TurboTax Tax Tips, Tools and Guides for 2018 - 2019

Tax Return Extension 2018 - 2019

Tax season calls to duty our effort to prepare and file a tax return. The IRS puts a deadline on the time frame we have to produce the documents required to identify our taxable income.

An Income Tax Extension can put that deadline to bed for six more months, giving taxpayers a little more breathing room to set time aside for tax preparation.

Tax filing is never fun when Uncle Sam is breathing down the back of your neck and whispering in your ear that you are running out of time.

How To File A Tax Return Extension

My annual habit during the tax season is to slow down and ease up on the timeline pressures by filing for a tax return extension. This keeps me from getting stressed out by deadlines that I'm not always sure I'm going to be able to meet, and no doubt most likely won't.

A tax extension is a super easy form to file, and even easier to get. Fact is you are almost guaranteed that the IRS will grant your tax return extension.

Tax Extension Myths That Don't Add Up!

1: It's hard to get a tax return extension from the IRS.

Fact: The IRS doesn't really care if  you file for a tax extension, and and they are almost always granted. The IRS automatically grants a 6 month extension to anyone who fills out the form correctly. They don't even ask why you want one.

2. Tax return extensions are complicated to fill out by myself.

Fact: Tax extensions are extremely easy to fill out and complete online in minutes all by yourself. Anyone can easily prepare the proper tax extension (IRS Form 4868 for individuals and IRS Form 7004 for businesses) on their computer and efile it with the IRS electronically. You then receive confirmation from the IRS.

3: You’re more likely to get audited if you filed a tax return extension.

Fact: There has never been any evidence in studies that show a correlation between tax extensions and getting audited. Generally, less than 1 percent of tax returns are audited for incomes under $200,000.

4: I can wait to pay my taxes once my tax extension has been approved.

Fact: You will pay dearly if you don't pay your taxes on time. Filing an extension gives you more time to file your return, not to pay any amount you still owe. Any taxes owed are still due by April 15. Penalty and interest charges apply when you don't file on time, and when you don't pay on time. Pay your taxes by April 15!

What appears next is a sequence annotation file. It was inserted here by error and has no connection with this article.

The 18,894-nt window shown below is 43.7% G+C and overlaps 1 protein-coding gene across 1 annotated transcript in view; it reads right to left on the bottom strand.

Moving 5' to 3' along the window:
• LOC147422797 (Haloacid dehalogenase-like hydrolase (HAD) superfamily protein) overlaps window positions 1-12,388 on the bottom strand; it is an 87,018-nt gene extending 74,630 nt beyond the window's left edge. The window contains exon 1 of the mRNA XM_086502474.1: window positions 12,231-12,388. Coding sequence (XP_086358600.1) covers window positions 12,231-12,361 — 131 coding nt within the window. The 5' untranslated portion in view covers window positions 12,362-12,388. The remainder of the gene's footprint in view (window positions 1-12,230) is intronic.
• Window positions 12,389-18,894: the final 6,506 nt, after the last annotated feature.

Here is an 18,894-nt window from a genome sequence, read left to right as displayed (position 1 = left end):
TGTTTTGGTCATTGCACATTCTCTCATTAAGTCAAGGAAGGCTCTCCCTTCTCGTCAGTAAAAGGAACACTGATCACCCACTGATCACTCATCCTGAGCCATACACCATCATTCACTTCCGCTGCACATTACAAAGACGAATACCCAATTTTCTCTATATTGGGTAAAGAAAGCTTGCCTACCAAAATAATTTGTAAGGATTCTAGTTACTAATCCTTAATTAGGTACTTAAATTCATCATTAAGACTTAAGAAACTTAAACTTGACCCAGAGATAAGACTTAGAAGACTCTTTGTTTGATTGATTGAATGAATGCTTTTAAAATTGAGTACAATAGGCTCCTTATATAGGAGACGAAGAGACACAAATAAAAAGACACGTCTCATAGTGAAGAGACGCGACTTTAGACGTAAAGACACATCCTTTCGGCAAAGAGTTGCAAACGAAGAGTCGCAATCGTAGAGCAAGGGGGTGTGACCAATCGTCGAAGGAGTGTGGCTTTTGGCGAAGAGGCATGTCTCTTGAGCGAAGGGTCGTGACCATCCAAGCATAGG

5: Once I get my extension I have to wait until October 15 to file my return.

Fact: You can file your  tax return anytime before the new extended due date of Oct. 15. File whenever you're ready, April 16 thru October 15.

6: Tax return extensions are rare and generally don't get used by taxpayers.

Fact: More than 10 million taxpayers file a tax return extension every year! Plus, most State governments will automatically grant a state tax extension if you already have an approved Federal tax return extension.

Easily file your federal tax return extension in minutes

Option 1: It's fast and easy to extend your tax return filing deadline online:

  1. Press the button here and fill out the extension form in just a few minutes.
  2. Submit your tax return extension form by efile to the IRS for quick acceptance.
  3. Receive a notification from the IRS when your extension has been accepted.
  4. Print a copy of your e-filed tax return extension.
  5. Pay any taxes due directly from your checking or savings account.
  6. Receive notice from the IRS that your extension has been granted.

Option 2: Print, prepare, and mail your IRS tax return extension form:

You can choose the snail mail method by using the U.S. postal service and mail your tax return extension form directly to the IRS. IRS Form 4868: (Application for Automatic Extension of Time to File U.S. Individual Income Tax Return) can be prepared and sent  to the IRS submittal address for your state.

Extension Form 4868 Mailing Addresses for Taxpayers

If you live in... Enclosing a payment NOT enclosing payment
Alabama, Georgia, Kentucky, New Jersey, North Carolina, South Carolina, Tennessee, Virginia Internal Revenue Service
P.O. Box 931300
Louisville, KY 40293-1300
Department of the Treasury
Internal Revenue Service
Kansas City, MO 64999-0045
Florida, Louisiana, Mississippi, Texas Internal Revenue Service
P.O. Box  1302
Charlotte, NC 28201-1302
Department of the Treasury
Internal Revenue Service
Austin, TX 73301-0045
Alaska,  Arizona, California, Colorado, Hawaii, Idaho, New Mexico, Nevada, Oregon, Utah, Washington, Wyoming Internal Revenue Service
P.O. Box 7122
San Francisco, CA
94120-7122
Department of the Treasury
Internal Revenue Service
Fresno, CA 93888-0045
Arkansas, Illinois, Indiana, Iowa, Kansas, Michigan, Minnesota, Montana, Nebraska,  North Dakota, Ohio, Oklahoma, South Dakota, Wisconsin Internal Revenue Service
P.O. Box 802503
Cincinnati, OH 45280-2503
Department of the Treasury
Internal Revenue Service
Fresno, CA 93888-0045
Connecticut, Delaware, District of Columbia, Maine, Maryland, Massachusetts, Missouri, New Hampshire,
New York,  Pennsylvania, Rhode Island, Vermont, West Virginia
Internal Revenue Service
P.O. Box 37009
Hartford, CT 06176-7009
Department of the Treasury
Internal Revenue Service
Kansas City, MO 64999-0045

Include your estimated payment with tax return extension Form 4868 and mail it—postmarked by April 15 to avoid any penalties or interest charges. Then prepare and file your tax return on or before October 15